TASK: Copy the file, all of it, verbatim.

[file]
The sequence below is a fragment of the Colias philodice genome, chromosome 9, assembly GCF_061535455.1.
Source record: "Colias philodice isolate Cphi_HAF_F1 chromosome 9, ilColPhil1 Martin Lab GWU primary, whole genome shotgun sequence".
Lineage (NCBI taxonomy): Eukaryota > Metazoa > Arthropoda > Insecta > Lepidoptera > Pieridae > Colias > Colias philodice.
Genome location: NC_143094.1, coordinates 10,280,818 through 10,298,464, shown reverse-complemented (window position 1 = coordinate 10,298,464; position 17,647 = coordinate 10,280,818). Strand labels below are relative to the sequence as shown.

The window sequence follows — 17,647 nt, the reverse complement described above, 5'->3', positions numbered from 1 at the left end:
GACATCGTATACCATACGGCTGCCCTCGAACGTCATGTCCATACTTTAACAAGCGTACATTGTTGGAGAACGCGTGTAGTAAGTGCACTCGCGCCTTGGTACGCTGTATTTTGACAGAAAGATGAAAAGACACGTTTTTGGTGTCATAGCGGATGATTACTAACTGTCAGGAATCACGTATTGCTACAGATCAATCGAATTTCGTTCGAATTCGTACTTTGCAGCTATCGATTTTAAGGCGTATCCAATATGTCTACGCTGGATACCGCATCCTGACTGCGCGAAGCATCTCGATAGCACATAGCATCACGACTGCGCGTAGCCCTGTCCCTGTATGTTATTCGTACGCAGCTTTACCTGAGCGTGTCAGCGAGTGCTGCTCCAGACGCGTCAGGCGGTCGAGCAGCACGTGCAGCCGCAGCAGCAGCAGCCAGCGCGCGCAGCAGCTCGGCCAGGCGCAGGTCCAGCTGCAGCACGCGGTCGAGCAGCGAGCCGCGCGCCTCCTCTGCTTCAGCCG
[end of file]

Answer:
The sequence below is a fragment of the Colias philodice genome, chromosome 9, assembly GCF_061535455.1.
Source record: "Colias philodice isolate Cphi_HAF_F1 chromosome 9, ilColPhil1 Martin Lab GWU primary, whole genome shotgun sequence".
Lineage (NCBI taxonomy): Eukaryota > Metazoa > Arthropoda > Insecta > Lepidoptera > Pieridae > Colias > Colias philodice.
Genome location: NC_143094.1, coordinates 10,280,818 through 10,298,464, shown reverse-complemented (window position 1 = coordinate 10,298,464; position 17,647 = coordinate 10,280,818). Strand labels below are relative to the sequence as shown.

The window sequence follows — 17,647 nt, the reverse complement described above, 5'->3', positions numbered from 1 at the left end:
GACATCGTATACCATACGGCTGCCCTCGAACGTCATGTCCATACTTTAACAAGCGTACATTGTTGGAGAACGCGTGTAGTAAGTGCACTCGCGCCTTGGTACGCTGTATTTTGACAGAAAGATGAAAAGACACGTTTTTGGTGTCATAGCGGATGATTACTAACTGTCAGGAATCACGTATTGCTACAGATCAATCGAATTTCGTTCGAATTCGTACTTTGCAGCTATCGATTTTAAGGCGTATCCAATATGTCTACGCTGGATACCGCATCCTGACTGCGCGAAGCATCTCGATAGCACATAGCATCACGACTGCGCGTAGCCCTGTCCCTGTATGTTATTCGTACGCAGCTTTACCTGAGCGTGTCAGCGAGTGCTGCTCCAGACGCGTCAGGCGGTCGAGCAGCACGTGCAGCCGCAGCAGCAGCAGCCAGCGCGCGCAGCAGCTCGGCCAGGCGCAGGTCCAGCTGCAGCACGCGGTCGAGCAGCGAGCCGCGCGCCTCCTCTGCTTCAGCCG